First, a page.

UConn Researchers Working Toward Equitable At-Home Reading Disability Intervention

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Reading Disability interventions have an equity problem.

Ten to 15% of school-age children suffer from reading disabilities like dyslexia. Currently, interventions proven to help these students rely on access to trained specialists only available in well-resourced classrooms or clinical settings. This means many students in under-resourced schools in the United States and around the world continue to struggle.

University of Connecticut associate professor of psychological sciences Nicole Landi and her colleagues are working on a remedy to this problem. Through a $2.5 million grant from the National Institutes of Health and the Eunice Kennedy Shriver National Institute of Child Health and Human Development, she will evaluate the effectiveness of a home-administered technology designed to help children with Reading Disability.

UConn professors of psychological sciences Fumiko Hoeft and Ken Pugh are co-investigators on this project. UConn is partnering with Haskins Laboratories, the Child Mind Institute, and Georgia State University on this work.

GraphoLearn, a game that helps teach basic letters and their sounds, has emerged as a leader in the realm of reading-focused educational technology. Children can play the game independently at home, a major advantage for children who may not have access to classroom or clinic-based interventions.

This project is particularly timely, as many children are currently engaged in remote learning. Given the unique situation presented by the COVID-19 pandemic, home-based education technology interventions are likely to become more accepted and desired even when in-person education fully resumes.

To date, most studies assessing the effectiveness of GraphoLearn have been conducted in highly controlled settings, making it hard to determine how well it works in the home.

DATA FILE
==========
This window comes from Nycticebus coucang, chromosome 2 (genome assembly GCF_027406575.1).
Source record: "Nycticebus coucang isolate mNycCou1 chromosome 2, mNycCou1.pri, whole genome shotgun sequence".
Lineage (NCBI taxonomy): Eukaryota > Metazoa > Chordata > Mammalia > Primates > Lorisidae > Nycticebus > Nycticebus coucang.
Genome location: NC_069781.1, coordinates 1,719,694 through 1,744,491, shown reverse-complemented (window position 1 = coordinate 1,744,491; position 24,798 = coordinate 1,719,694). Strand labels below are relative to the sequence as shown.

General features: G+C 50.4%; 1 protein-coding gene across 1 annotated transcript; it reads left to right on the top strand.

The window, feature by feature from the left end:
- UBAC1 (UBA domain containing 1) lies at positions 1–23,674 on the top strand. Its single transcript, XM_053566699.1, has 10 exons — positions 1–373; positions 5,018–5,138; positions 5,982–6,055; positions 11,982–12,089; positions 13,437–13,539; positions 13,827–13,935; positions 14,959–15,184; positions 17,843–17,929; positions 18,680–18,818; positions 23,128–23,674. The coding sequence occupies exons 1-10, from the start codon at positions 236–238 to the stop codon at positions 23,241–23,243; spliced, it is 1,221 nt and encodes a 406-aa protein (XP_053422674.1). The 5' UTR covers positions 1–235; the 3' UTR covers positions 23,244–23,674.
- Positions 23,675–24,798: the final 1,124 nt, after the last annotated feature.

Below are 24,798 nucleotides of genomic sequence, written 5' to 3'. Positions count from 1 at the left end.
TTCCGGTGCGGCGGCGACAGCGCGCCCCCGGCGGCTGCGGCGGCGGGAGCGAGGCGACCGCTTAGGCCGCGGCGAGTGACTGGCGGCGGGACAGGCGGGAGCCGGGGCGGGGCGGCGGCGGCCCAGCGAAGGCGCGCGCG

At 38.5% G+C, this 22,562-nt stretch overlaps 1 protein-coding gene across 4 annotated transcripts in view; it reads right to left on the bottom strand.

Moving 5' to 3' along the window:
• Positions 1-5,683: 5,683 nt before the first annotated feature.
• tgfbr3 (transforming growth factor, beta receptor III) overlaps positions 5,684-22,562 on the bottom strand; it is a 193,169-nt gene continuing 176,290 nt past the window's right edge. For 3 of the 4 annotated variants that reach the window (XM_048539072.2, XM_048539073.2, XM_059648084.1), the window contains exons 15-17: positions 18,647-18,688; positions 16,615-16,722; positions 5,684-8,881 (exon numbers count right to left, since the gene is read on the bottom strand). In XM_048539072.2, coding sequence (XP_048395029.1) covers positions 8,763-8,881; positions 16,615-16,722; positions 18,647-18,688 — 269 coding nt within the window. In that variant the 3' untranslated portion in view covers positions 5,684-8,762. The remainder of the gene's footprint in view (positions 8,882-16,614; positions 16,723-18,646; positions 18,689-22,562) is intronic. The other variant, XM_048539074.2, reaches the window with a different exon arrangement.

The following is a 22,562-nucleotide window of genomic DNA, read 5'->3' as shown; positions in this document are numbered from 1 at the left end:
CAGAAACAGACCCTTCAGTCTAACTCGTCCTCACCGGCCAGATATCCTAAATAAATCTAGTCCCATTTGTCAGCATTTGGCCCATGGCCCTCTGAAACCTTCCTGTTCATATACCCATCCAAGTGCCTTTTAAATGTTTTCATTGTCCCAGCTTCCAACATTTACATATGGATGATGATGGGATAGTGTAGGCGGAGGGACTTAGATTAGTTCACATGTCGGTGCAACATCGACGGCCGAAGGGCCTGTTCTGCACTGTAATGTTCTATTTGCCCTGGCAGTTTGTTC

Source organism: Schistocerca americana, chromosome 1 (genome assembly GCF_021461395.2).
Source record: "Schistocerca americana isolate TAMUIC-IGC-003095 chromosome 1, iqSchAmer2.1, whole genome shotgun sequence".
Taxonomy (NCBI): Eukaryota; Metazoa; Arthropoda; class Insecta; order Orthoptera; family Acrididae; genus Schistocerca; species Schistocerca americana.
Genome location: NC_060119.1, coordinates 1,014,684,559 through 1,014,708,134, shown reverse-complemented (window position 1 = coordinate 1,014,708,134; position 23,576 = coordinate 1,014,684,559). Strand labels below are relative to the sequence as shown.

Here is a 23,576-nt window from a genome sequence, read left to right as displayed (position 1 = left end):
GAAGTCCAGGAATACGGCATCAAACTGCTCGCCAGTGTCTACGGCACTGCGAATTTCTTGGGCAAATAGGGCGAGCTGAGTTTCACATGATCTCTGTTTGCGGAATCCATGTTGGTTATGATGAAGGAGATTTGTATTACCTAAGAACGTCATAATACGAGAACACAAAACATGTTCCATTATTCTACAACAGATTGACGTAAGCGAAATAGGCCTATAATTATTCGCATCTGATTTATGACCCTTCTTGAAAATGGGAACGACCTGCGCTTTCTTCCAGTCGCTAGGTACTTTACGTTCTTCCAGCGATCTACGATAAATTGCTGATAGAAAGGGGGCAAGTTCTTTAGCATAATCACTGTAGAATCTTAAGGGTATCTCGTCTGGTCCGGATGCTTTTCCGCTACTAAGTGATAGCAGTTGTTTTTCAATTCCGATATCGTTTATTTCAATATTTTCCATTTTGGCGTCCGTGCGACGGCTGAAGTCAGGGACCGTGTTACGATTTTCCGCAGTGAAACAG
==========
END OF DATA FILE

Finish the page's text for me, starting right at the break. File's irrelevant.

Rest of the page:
Landi and colleagues will implement a large-scale randomized trial of GraphoLearn with 450 boys and girls with Reading Disability aged six to 10 years old. Participants will be recruited form the Healthy Brain Network, an ongoing study of mental health and learning disorders in children.

Landi and her team will also evaluate various predictors of GraphoLearn response since, as with any intervention, not all children with Reading Disability will respond the same way. This is an important question to researchers, as it relates to developing the most effective interventions for a broad range of students. Every participant has individual and environmental-level factors which may facilitate or hinder the benefits they reap from intervention.

“We hope that findings from this study will help researchers develop a more equitable approach to reading interventions,” Landi says. “Ideally, this work will lead to the development of more research-based affordable Edtech options for students to access from their homes.”

 

Landi holds a Ph.D. in cognitive psychology from the University of Pittsburg. Her research interests include reading and language development, disorders of reading and language, developmental cognitive neuroscience and neuroimaging genetics.

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Author: Admin